Bitcoin has dipped over 15% since the launch of the much anticipated spot exchange-traded funds (ETFs) last week.
Indeed this negative price action is typical of a ‘buy the rumor sell the news’ type event. The decline, however, is largely attributed to the Grayscale Bitcoin Trust (GBTC) outflows. The selling pressure originating from the asset management behemoth resulted in several billions flowing out of Bitcoin in the week following ETF approvals.
Since the launch of spot Bitcoin ETFs massive outflows have been witnessed from GBTC – the first ever regulated Trust for Bitcoin exposure. This as investors rotate into competing ETFs with lower fees and as GBTC investors – who over the past year had been buying the GBTC fund at a significant discount to Net Asset Value (NAV) to position for its eventual ETF conversion – have been taking full profit post-ETF conversion.
Before being re-listed as an ETF from a Trust, GBTC was one of one of the only ways for stock traders in the United States to gain exposure to the price movements of Bitcoin without having to purchase the actual cryptocurrency. That made it the largest regulated Bitcoin fund in the world by AUM. But now, in order to meet redemption requests, GBTC has been forced to sell Bitcoin en-masse. Over 38,000 BTC has left GBTC since it was converted to a spot ETF on the 11th of January 2024.
When GBTC was a Trust trading on Over The Counter (OTC) markets, it had no mechanism for retail investors to sell any of its Bitcoin holdings. This resulted in a huge discount of the GBTC fund to net asset value (NAV) and in Grayscale accumulating over ~28bn in Bitcoin. This discount between the Trust’s market price for its shares and the value of the underlying Bitcoin per share stretched to over -40%. Why? Because liquidity was only available OTC in the secondary market – participants could not create and redeem shares. This resulted in there being more shares on the market than people actually wanted to buy. Historically, GBTC did not sell any Bitcoin but redeemed shares with the US dollar – this resulted in the digital currency asset management company accumulating over $28bn in Bitcoin . But now authorised participants are able to redeem ETF shares at NAV, tethering the market price of the ETF to its NAV and eliminating the discount.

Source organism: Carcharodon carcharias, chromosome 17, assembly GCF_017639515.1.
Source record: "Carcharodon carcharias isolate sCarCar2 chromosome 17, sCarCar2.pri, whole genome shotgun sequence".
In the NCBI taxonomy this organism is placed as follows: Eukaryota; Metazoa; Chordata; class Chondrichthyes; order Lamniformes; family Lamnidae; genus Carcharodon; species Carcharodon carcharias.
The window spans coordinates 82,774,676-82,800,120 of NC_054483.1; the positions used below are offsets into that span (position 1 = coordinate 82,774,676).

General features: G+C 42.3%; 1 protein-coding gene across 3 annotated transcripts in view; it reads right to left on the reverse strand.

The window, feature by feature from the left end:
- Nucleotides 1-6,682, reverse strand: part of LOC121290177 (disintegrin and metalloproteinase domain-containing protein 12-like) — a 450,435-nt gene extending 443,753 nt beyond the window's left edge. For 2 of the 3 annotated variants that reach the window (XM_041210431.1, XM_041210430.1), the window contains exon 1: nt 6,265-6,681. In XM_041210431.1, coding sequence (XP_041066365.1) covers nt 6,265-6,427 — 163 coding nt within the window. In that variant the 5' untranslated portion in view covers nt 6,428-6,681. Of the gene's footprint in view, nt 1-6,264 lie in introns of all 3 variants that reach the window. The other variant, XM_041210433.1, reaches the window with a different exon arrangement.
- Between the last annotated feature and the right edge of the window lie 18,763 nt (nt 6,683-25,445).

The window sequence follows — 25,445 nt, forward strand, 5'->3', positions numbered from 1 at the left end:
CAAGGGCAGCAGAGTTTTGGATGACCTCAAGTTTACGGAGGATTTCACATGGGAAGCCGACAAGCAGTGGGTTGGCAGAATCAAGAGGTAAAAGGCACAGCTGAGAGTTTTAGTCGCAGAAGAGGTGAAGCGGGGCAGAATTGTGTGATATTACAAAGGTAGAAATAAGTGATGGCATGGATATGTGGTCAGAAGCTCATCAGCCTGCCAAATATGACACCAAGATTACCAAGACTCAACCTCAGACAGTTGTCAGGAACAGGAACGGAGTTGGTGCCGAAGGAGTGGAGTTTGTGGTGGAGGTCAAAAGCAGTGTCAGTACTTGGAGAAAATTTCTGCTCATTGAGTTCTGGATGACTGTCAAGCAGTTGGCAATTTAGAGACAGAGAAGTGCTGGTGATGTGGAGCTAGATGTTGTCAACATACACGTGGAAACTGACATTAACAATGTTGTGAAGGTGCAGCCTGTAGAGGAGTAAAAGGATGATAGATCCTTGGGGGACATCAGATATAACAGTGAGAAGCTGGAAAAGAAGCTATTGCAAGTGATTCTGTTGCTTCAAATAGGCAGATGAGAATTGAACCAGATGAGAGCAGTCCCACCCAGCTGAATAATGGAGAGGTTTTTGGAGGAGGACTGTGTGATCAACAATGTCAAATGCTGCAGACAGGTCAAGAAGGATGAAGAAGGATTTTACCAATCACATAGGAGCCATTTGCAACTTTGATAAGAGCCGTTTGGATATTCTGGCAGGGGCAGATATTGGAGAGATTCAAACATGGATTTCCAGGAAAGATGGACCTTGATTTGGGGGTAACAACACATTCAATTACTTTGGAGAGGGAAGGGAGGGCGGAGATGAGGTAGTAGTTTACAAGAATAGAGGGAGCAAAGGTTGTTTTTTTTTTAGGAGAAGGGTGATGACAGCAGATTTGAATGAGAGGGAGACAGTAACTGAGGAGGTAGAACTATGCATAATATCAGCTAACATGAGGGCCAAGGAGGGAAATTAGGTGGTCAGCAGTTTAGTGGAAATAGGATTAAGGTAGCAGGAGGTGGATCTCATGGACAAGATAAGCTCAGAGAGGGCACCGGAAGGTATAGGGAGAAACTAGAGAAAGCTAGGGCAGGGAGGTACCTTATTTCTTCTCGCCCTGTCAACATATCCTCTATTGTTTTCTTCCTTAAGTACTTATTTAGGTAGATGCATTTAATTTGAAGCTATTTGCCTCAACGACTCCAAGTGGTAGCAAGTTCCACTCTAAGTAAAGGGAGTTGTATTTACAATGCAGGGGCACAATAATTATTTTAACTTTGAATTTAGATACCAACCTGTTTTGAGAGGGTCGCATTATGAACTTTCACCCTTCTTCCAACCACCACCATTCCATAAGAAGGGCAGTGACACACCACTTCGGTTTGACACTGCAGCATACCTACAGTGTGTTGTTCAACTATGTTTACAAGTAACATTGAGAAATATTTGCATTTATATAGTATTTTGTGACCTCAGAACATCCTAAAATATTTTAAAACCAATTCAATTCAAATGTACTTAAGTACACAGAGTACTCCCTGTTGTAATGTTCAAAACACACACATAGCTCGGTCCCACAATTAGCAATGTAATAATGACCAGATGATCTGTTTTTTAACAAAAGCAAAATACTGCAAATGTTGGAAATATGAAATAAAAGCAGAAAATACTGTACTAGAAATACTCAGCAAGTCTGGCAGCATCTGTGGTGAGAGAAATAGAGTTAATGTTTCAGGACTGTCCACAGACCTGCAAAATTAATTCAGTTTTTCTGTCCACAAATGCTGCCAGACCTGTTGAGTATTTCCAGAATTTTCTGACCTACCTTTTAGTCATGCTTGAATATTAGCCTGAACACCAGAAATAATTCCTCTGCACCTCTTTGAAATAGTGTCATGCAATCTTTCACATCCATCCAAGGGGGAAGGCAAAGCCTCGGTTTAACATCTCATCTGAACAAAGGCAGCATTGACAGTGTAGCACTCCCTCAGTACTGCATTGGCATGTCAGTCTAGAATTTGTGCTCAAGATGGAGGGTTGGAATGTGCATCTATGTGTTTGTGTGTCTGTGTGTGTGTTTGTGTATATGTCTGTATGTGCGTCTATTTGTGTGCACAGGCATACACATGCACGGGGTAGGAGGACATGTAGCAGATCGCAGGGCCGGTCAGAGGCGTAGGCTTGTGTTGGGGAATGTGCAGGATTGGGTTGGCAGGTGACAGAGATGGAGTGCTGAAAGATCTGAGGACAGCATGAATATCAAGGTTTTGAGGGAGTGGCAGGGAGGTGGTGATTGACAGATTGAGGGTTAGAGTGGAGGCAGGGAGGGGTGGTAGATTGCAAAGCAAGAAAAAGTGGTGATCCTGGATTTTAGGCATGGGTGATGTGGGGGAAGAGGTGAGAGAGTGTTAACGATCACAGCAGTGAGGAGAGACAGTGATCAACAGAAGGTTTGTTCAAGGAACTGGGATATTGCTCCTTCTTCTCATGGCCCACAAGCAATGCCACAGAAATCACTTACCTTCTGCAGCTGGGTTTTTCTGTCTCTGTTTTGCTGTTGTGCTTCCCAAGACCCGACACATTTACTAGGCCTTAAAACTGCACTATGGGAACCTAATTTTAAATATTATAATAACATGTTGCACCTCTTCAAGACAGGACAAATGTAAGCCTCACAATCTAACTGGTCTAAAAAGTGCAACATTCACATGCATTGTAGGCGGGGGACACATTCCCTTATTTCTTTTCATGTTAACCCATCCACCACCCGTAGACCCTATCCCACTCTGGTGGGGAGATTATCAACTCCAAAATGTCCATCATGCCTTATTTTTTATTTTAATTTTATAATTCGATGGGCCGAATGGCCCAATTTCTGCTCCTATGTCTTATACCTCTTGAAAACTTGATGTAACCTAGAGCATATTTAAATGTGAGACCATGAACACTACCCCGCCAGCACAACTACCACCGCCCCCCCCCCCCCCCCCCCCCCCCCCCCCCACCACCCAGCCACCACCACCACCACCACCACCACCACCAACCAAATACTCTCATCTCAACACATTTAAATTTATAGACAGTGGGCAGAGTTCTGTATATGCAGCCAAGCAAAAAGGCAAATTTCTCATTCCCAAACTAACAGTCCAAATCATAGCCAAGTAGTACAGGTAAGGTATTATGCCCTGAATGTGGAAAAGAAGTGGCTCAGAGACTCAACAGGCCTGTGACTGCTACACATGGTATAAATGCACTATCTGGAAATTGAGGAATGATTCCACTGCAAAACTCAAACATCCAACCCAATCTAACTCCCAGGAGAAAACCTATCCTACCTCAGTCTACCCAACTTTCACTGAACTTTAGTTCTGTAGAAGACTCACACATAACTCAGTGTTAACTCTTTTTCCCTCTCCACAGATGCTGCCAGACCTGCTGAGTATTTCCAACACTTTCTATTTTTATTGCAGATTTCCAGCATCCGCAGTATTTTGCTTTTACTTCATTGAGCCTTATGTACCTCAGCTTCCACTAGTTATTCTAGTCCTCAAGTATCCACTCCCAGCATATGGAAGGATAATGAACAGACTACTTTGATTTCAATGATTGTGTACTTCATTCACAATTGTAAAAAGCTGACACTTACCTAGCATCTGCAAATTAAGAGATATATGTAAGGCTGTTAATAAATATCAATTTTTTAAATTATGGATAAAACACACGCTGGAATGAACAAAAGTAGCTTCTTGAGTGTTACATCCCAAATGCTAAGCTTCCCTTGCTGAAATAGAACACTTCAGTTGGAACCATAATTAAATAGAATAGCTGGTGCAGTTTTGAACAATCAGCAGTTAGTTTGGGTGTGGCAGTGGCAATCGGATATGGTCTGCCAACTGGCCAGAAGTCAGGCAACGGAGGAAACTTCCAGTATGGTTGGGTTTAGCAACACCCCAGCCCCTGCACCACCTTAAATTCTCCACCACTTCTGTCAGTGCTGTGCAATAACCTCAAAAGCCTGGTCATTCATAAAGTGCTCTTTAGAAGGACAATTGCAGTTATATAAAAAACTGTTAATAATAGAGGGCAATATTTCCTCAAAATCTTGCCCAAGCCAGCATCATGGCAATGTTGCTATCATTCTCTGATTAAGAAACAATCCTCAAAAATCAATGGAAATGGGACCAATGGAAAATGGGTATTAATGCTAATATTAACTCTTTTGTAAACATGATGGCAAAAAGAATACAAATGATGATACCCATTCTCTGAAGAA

Investors in GBTC have jumped on their first opportunity to reclaim the ~$28bn of Bitcoin the fund had collected. In the first four days following spot ETF approval GBTC redemptions totalled more than $1.6bn. The selling pressure is negatively impacting the short-term trajectory of Bitcoin. A strengthening DXY is also behind the recent sell pressure as US yields rebound in response to declining bets on the likelihood that the Federal Reserve might start cutting interest rates as soon as March.